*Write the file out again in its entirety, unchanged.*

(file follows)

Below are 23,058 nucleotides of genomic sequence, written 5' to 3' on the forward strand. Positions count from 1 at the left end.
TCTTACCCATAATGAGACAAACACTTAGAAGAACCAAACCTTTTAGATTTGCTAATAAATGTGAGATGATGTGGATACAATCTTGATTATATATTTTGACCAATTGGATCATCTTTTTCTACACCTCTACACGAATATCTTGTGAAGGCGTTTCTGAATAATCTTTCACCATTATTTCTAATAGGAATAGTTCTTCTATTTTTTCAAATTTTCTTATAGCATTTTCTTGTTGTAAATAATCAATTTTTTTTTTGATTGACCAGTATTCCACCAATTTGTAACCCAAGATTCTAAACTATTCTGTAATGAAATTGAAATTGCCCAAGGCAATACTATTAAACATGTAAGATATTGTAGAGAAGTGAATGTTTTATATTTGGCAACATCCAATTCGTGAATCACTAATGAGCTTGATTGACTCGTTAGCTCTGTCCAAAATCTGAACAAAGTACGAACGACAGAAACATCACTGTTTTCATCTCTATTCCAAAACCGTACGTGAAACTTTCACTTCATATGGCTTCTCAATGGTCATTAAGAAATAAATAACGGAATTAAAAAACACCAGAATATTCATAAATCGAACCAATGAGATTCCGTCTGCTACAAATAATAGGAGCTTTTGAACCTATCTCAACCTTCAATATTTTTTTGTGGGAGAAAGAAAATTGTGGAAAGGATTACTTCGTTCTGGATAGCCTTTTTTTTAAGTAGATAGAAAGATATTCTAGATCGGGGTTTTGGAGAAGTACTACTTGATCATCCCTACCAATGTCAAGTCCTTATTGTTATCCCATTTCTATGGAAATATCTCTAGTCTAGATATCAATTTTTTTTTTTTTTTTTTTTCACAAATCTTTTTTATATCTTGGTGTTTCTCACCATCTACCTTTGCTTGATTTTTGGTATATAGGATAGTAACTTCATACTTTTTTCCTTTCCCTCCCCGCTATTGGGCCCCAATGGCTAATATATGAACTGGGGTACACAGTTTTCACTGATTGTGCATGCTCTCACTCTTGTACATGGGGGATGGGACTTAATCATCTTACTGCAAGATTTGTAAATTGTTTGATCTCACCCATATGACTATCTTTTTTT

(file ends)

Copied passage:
Below are 23,058 nucleotides of genomic sequence, written 5' to 3' on the forward strand. Positions count from 1 at the left end.
TCTTACCCATAATGAGACAAACACTTAGAAGAACCAAACCTTTTAGATTTGCTAATAAATGTGAGATGATGTGGATACAATCTTGATTATATATTTTGACCAATTGGATCATCTTTTTCTACACCTCTACACGAATATCTTGTGAAGGCGTTTCTGAATAATCTTTCACCATTATTTCTAATAGGAATAGTTCTTCTATTTTTTCAAATTTTCTTATAGCATTTTCTTGTTGTAAATAATCAATTTTTTTTTTGATTGACCAGTATTCCACCAATTTGTAACCCAAGATTCTAAACTATTCTGTAATGAAATTGAAATTGCCCAAGGCAATACTATTAAACATGTAAGATATTGTAGAGAAGTGAATGTTTTATATTTGGCAACATCCAATTCGTGAATCACTAATGAGCTTGATTGACTCGTTAGCTCTGTCCAAAATCTGAACAAAGTACGAACGACAGAAACATCACTGTTTTCATCTCTATTCCAAAACCGTACGTGAAACTTTCACTTCATATGGCTTCTCAATGGTCATTAAGAAATAAATAACGGAATTAAAAAACACCAGAATATTCATAAATCGAACCAATGAGATTCCGTCTGCTACAAATAATAGGAGCTTTTGAACCTATCTCAACCTTCAATATTTTTTTGTGGGAGAAAGAAAATTGTGGAAAGGATTACTTCGTTCTGGATAGCCTTTTTTTTAAGTAGATAGAAAGATATTCTAGATCGGGGTTTTGGAGAAGTACTACTTGATCATCCCTACCAATGTCAAGTCCTTATTGTTATCCCATTTCTATGGAAATATCTCTAGTCTAGATATCAATTTTTTTTTTTTTTTTTTTTCACAAATCTTTTTTATATCTTGGTGTTTCTCACCATCTACCTTTGCTTGATTTTTGGTATATAGGATAGTAACTTCATACTTTTTTCCTTTCCCTCCCCGCTATTGGGCCCCAATGGCTAATATATGAACTGGGGTACACAGTTTTCACTGATTGTGCATGCTCTCACTCTTGTACATGGGGGATGGGACTTAATCATCTTACTGCAAGATTTGTAAATTGTTTGATCTCACCCATATGACTATCTTTTTTT